AdvantEdge Joy@Work Podcast:
AdvantEdge Joy@Work Podcast:

Episode · 3 years ago

LA 080: Leading Difficult People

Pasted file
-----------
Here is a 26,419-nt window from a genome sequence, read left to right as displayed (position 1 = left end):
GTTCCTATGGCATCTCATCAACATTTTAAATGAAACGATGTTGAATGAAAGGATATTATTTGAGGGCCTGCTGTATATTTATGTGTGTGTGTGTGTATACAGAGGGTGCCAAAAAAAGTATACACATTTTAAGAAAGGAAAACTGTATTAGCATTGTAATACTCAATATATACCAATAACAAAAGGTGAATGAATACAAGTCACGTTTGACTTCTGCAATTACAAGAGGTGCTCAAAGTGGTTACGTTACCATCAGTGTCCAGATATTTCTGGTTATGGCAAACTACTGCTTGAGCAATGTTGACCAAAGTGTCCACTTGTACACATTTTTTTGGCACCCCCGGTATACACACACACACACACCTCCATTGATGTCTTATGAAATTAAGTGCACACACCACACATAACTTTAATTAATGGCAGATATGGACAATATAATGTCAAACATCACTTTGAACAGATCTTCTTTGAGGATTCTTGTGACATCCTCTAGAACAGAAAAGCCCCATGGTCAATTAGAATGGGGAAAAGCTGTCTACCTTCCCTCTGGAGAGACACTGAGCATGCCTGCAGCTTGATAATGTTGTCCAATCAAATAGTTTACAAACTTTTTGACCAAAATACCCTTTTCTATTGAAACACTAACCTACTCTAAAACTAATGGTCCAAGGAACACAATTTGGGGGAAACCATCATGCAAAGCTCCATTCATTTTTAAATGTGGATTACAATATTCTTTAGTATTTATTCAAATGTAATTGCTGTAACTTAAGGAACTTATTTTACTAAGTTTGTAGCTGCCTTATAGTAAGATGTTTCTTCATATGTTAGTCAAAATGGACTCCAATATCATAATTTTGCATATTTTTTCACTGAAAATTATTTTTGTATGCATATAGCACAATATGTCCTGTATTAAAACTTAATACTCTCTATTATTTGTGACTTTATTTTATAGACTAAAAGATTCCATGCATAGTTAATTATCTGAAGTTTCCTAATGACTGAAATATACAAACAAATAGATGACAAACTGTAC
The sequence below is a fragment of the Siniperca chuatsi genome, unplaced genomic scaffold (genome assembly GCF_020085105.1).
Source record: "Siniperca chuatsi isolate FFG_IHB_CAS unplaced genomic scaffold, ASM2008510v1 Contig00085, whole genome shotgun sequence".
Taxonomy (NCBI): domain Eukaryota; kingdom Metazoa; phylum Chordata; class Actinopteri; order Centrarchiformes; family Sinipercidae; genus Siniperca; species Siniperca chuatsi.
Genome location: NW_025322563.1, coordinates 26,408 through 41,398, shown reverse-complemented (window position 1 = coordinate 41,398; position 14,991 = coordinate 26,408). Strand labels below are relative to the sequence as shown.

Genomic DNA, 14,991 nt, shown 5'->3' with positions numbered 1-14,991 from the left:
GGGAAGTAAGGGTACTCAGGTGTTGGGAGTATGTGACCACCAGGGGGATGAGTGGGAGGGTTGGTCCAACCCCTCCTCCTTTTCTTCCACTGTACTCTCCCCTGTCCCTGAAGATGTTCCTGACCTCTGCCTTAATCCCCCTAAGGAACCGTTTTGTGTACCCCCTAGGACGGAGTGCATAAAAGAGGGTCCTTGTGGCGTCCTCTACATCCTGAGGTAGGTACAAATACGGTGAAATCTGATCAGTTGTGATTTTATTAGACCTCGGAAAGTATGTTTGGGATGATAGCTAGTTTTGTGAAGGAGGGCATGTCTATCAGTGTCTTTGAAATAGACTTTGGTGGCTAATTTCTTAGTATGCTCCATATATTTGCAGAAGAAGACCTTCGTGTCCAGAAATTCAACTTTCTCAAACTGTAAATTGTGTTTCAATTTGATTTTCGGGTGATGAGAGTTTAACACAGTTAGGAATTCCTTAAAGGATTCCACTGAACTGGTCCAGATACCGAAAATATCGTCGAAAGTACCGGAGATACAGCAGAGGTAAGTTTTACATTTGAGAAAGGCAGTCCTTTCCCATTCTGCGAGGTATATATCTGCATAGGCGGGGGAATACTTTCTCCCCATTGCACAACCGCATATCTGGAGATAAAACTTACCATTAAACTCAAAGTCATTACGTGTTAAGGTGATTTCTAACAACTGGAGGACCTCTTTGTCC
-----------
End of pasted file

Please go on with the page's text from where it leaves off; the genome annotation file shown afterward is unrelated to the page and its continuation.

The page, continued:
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Encourage We've all had to deal with them. Perhaps you still are dealing with them? Difficult People. They come in all shapes and sizes. All races, all genders, and all backgrounds. They only share two things in common, but I'll come back to that in a little while. As a professional executive coach I occasionally get asked by organisation leaders if I can help them "fix" one of their more "difficult" or "problematic" team members. They see potential in this person but there's a problem in their style or approach that needs developing. Some of them are like Debbie Downer from Saturday Night Live: Always ready with a depressing take on everything being discussed. Some people only seem to be happy when they're unhappy and bringing everyone else down with them to the pit of despair. https://www.youtube.com/watch?v=TfE93xON8jk Other jerks seem to get a kick out of creating problems for everyone else and pushing people's buttons. Needling away on their pet topic and with a keen eye for any signs of weakness in others. Then we have the bullies. Instead of pushing people's metaphorical buttons, they seem to get off on literally pushing people around, shouting the loudest, forcing others to do things they don't want to and worse. At least with the downers, the jerks and the bullies everyone knows who they are. But some of the most difficult people to lead are the timid and frightened. They can be so fearful of confrontation and conflict that they hide and disappear just when you need them. Or perhaps you have someone on your team who is so disorganised and yet desperate to succeed and never seems to make any headway? And then we have the cynics and scoffers who undermine everything with their often sarcastic wit and pointed barbs. Or perhaps your most difficult person is the gossip who spread rumours, half-truths and juicy tid-bits in hushed tones over "team lunches" turning everyone against you whilst to your face, oh they're as sweet as honey and in front of the boss... well you have to admire their front and acting skills. Yes, they come in all shapes and sizes, races, genders and from all backgrounds and they share two things in common: The first important thing they all have in common is that they are all "people". We are dealing here with human beings. And we know from neuroscience that human beings share very much more in common in what drives them and causes these behaviours. The second thing they have in common is you. If you're reading or listening to this, then you have one or more people in your life whom you find difficult, and you want to know how to lead them or simply deal with them. It's OK, you are in the right place. Before we head into the "how", we need a few moments to understand what is happening with these people. And for that we'll be turning to a little neuroscience. Develop I recently read a terrific book by Christine Comaford: ""Power Your Tribe". She also writes for Forbes and has built on Abram Maslow's hierarchy of needs showing the neurological drivers all humans share. And it's primal. Your brain knows two states that matter: Dead and not-dead. Your brain's primary job is to keep you in the "not dead" state. And you really don't care about leading difficult people when you are "dead". To keep you in the "not dead" state, your brain guides your body to satisfy your physiological needs first and foremost. You have to eat, drink, find shelter, and stay warm (or cool). If any of that is threatened by anyone or anything, your brain will guide you to protect it before "not dead" becomes "dead". Now that you are in the "not dead" state we have three more primal drivers of our behaviours: Safety, Belonging and Mattering. Only when these three are also satisfied to our brain's content do we consider "self-actualization" and doing things beyond the norm for ourselves. And we crave these three things: Safety, Belonging and Mattering. Some people may crave more of one than the others, but we all crave all thre